Moon Mining: Race To Find Lunar Resources Heats Up



Getting Men Back To The Moon

Getting Men Back To The Moon

The moon may just seem like that white circle that orbits the earth, and astronauts back in the 60s landed on it but there is definitely more to the Moon than these few facts. The shift in interest is not helped when NASA themselves have changed their focus from revisiting the Moon to trying to visit an asteroid or even Mars. Luckily for the moon not everyone has given up on going back.

Private companies

The fact that NASA is at the present disinterested in any further lunar exploration has created a situation where there is serious interest from private companies to be the first to return to Earth’s satellite.

The newest addition to the list of competitors is ‘Astrobotic Technology’ which has come out from the Robotics Institute at Carnegie Mellon University. Their intention is to land on the moon and then mine for water and fuel. They appear to be at the front of pecking order as a deal with NASA including a contract for rides on private rockets has already been completed.

The company is just at the start of their two-year contract and will have a field-tested robot ready to visit both of the moon’s poles and extract water, methane and whatever else they will find.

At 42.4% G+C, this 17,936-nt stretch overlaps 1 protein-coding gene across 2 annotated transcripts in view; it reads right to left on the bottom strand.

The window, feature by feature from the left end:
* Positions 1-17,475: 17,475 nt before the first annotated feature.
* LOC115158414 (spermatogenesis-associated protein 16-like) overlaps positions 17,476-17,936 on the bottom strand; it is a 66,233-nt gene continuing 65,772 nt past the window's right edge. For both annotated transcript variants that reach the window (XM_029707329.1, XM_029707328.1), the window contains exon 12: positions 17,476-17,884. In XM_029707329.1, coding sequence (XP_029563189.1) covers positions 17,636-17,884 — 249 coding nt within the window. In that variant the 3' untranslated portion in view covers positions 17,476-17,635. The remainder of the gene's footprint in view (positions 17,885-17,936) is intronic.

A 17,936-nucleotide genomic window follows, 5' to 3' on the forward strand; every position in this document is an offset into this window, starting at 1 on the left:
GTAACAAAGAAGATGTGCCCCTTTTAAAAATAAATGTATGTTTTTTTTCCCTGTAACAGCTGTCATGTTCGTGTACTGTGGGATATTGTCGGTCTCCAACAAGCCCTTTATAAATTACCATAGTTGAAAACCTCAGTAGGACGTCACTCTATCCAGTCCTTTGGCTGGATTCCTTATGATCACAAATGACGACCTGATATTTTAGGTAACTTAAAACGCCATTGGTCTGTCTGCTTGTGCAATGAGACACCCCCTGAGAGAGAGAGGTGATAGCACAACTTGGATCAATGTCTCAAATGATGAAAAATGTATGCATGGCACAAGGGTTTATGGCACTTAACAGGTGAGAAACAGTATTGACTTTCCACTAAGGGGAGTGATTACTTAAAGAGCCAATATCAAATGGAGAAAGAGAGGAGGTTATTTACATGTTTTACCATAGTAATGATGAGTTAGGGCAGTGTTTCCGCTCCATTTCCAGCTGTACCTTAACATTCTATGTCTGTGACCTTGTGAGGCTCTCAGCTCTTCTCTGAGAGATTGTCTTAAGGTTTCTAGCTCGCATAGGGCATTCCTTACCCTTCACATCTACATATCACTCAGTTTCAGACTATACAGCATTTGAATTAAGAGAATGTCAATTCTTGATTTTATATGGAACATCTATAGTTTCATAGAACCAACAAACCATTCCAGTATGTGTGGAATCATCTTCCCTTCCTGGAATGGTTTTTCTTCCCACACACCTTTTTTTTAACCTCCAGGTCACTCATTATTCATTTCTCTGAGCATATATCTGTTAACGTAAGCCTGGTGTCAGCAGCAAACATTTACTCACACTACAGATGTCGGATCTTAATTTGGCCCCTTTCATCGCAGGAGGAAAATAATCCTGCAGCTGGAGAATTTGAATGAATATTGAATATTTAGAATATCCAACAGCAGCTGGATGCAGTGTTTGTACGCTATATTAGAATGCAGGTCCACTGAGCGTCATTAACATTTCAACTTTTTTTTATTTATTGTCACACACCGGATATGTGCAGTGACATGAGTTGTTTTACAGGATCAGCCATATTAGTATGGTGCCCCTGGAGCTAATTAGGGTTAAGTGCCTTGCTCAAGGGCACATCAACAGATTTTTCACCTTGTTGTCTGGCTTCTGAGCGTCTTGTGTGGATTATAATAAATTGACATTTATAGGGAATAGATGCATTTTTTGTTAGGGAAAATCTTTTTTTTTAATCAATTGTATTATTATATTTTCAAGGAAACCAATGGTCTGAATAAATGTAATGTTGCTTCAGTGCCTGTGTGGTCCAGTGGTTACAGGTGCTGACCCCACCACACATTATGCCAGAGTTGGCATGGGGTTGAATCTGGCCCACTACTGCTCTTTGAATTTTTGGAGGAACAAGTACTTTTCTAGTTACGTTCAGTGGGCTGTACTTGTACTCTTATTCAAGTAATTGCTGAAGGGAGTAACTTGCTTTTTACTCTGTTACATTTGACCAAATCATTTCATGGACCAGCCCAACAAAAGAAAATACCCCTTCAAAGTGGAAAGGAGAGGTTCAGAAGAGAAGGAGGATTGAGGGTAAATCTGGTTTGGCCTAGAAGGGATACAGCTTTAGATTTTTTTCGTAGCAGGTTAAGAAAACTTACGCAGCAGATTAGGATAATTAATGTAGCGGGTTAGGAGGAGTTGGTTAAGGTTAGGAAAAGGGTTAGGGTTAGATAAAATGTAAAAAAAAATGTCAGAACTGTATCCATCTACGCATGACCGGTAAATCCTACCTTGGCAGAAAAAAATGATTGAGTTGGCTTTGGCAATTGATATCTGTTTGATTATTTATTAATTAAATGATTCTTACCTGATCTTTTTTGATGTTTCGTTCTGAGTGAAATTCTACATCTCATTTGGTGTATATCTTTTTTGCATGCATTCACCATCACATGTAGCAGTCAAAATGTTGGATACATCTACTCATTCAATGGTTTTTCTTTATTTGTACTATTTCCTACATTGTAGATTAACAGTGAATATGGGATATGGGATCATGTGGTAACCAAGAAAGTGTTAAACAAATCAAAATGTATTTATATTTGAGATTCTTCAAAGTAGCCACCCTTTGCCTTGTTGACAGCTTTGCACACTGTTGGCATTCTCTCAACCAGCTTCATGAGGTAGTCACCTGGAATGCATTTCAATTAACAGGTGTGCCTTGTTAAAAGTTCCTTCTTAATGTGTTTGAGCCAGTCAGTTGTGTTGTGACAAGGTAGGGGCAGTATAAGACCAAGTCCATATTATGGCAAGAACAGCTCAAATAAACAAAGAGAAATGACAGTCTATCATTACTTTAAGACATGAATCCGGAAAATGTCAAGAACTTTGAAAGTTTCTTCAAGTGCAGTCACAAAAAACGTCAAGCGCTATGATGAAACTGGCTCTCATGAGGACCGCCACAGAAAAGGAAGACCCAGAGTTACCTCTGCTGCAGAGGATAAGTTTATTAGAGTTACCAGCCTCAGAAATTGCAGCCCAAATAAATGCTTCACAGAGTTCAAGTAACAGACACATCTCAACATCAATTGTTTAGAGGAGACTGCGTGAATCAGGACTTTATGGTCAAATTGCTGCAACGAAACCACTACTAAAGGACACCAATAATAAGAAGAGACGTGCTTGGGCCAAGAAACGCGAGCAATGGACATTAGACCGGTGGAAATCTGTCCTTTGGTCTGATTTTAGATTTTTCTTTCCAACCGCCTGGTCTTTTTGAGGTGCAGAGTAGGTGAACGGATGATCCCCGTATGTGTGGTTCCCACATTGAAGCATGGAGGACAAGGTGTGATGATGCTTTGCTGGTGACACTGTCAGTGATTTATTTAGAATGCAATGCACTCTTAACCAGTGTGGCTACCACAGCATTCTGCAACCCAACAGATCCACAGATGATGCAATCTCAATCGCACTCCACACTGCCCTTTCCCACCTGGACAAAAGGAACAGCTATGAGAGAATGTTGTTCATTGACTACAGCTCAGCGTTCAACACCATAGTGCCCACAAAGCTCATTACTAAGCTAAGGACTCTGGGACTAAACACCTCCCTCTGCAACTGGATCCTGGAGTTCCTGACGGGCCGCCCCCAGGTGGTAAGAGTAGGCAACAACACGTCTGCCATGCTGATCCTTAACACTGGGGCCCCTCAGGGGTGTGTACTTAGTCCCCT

In total there are 26 companies who are striving to be the first to the moon and many are being fuelled by the Google Lunar X Prize which is a $20 million contract aimed at getting man back on the moon.

However, Astrobotic are using a different path. They will be using California company SpaceX to get to the moon using its Falcon 9 rockets. They will also be using their own Lunar Lander which will be taking the company’s mining robot to the surface of the moon.

Water, methane and ammonia

The aim of the trip is to locate water, methane and ammonia within hidden pockets inside the moon. Scientists have confirmed their confidence in finding these elements, the only problem is that there is no certainty of the amount of each which will be found in the moon.

David Gump, president of Astrobotic, has said: “There’s an element deposited by the solar wind called helium 3 that many people believe is the key element for fusion reactors.”

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